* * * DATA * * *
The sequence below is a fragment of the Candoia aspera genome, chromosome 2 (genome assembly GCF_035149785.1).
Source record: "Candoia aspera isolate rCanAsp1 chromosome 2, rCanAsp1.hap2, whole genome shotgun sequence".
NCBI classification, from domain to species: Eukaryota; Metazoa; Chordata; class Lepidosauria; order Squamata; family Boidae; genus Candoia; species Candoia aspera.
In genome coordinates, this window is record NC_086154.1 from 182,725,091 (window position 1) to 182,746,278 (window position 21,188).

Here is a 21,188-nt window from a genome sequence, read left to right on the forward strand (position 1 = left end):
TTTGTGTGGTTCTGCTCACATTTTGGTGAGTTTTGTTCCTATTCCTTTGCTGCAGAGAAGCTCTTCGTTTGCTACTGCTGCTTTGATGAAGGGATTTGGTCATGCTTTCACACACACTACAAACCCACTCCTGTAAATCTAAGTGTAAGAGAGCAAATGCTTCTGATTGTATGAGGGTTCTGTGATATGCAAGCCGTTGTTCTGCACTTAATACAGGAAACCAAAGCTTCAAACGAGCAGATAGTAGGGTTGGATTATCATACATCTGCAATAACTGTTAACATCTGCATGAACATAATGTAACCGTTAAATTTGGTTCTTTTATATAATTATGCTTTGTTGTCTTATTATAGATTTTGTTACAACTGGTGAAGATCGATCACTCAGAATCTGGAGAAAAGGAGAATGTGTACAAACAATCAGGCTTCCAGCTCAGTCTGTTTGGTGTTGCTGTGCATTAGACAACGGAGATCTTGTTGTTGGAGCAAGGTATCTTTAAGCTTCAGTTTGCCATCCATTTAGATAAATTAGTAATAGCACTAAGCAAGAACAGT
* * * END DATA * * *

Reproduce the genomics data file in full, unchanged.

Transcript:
The sequence below is a fragment of the Candoia aspera genome, chromosome 2 (genome assembly GCF_035149785.1).
Source record: "Candoia aspera isolate rCanAsp1 chromosome 2, rCanAsp1.hap2, whole genome shotgun sequence".
NCBI classification, from domain to species: Eukaryota; Metazoa; Chordata; class Lepidosauria; order Squamata; family Boidae; genus Candoia; species Candoia aspera.
In genome coordinates, this window is record NC_086154.1 from 182,725,091 (window position 1) to 182,746,278 (window position 21,188).

Here is a 21,188-nt window from a genome sequence, read left to right on the forward strand (position 1 = left end):
TTTGTGTGGTTCTGCTCACATTTTGGTGAGTTTTGTTCCTATTCCTTTGCTGCAGAGAAGCTCTTCGTTTGCTACTGCTGCTTTGATGAAGGGATTTGGTCATGCTTTCACACACACTACAAACCCACTCCTGTAAATCTAAGTGTAAGAGAGCAAATGCTTCTGATTGTATGAGGGTTCTGTGATATGCAAGCCGTTGTTCTGCACTTAATACAGGAAACCAAAGCTTCAAACGAGCAGATAGTAGGGTTGGATTATCATACATCTGCAATAACTGTTAACATCTGCATGAACATAATGTAACCGTTAAATTTGGTTCTTTTATATAATTATGCTTTGTTGTCTTATTATAGATTTTGTTACAACTGGTGAAGATCGATCACTCAGAATCTGGAGAAAAGGAGAATGTGTACAAACAATCAGGCTTCCAGCTCAGTCTGTTTGGTGTTGCTGTGCATTAGACAACGGAGATCTTGTTGTTGGAGCAAGGTATCTTTAAGCTTCAGTTTGCCATCCATTTAGATAAATTAGTAATAGCACTAAGCAAGAACAGT